Everything you need to know about child benefit and recent changes
In recent years, the Government has made significant changes to child benefit, and while it remains a universal benefit, it is means tested. The changes have had real implications for millions of families, so you need to understand what they mean for you.
What is child benefit?
Child benefit is a tax-free payment that’s made to parents to help with the cost of raising children. It’s paid by HM Revenue and Customs to around eight million families in the UK.
If you’re responsible for a child aged 16 or under, or somebody aged 20 or under who’s in full-time education (including A levels, NVQ/SVQs at Level 3, Highers and equivalent) or training (such as foundation learning), then you’re entitled to claim child benefit.
How much is child benefit?
You receive £20.70 per week for an eldest or only child and £13.70 per week for an additional child. You'll receive Guardians' Allowance if you're responsible for another child due to the death of one or both of the child's parents.
Child benefit is usually paid into your bank or building society account every four weeks, on a Monday or Tuesday.
Child benefit changes – high income earners
In 2013, the government introduced the High Income Child Benefit Charge (HICBC). It is a tax charge on child benefit payments and applies to anyone with an income over £50,000 who claims child benefit or whose partner claims it.
The charge increases gradually for those with an income between £50,000 and £60,000. If you or your partner has an income of more than £50,000, you can still receive child benefit payments (but will have to pay the tax charge through the HICBC via a Self-Assessment tax return). The partner with the higher income is always liable to pay the charge.
If your income is more than £60,000, the tax charge will be equal to the amount of child benefit and you might wish to opt not to receive child benefit payments.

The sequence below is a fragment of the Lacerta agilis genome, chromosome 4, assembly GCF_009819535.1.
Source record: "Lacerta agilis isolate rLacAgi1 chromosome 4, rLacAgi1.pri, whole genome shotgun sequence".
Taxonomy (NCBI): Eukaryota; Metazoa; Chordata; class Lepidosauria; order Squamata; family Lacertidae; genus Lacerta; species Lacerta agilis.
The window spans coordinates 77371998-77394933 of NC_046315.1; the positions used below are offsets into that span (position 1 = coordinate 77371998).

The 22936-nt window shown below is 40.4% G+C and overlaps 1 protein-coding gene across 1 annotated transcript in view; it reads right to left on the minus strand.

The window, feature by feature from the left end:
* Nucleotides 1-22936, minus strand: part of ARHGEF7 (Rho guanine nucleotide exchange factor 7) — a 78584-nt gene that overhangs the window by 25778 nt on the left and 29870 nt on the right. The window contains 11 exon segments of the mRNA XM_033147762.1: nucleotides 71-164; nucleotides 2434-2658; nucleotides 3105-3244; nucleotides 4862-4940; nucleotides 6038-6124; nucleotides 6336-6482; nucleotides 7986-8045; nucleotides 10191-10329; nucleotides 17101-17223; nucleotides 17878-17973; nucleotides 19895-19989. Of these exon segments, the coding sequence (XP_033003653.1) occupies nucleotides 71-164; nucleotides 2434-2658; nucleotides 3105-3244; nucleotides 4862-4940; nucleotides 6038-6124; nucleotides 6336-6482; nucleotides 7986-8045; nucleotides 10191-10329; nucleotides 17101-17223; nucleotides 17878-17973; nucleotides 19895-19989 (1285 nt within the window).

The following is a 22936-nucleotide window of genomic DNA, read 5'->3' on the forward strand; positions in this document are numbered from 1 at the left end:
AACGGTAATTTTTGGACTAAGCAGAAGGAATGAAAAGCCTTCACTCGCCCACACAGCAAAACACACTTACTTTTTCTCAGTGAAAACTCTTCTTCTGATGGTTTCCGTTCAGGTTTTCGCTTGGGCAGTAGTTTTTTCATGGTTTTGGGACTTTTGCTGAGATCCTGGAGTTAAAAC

Either way, it is important that you still claim child benefit for your child to help you protect your State Pension. It will also help your child automatically receive their National Insurance Number when they turn 16.
If you decide to receive child benefit, HM Revenue and Customs (HMRC) needs to know both the amount of child benefit received and your income after adjusting it for payments such as gift aid and pension payments. The child benefit tax calculator on Gov.uk will help you to calculate your income for HICBC. This will tell you whether you need to complete a Self-Assessment tax return to pay the right amount of tax.
Families can use the calculator at Gov.uk to work out how much tax they may have to pay: https://www.gov.uk/child-benefit-tax-calculator
Why couples need to talk about child benefit
Do you know what your partner earns and vice-versa? If you’re claiming child benefit, does your partner know? Changes to the child benefit rules mean couples need to be honest with each other about how much they earn and what they claim.
Let’s say your partner is earning £50,000 or more and you are claiming child benefit. Instead of the Government simply cutting off your child benefit, they will tax your partner’s income to recoup what you were paid in child benefit.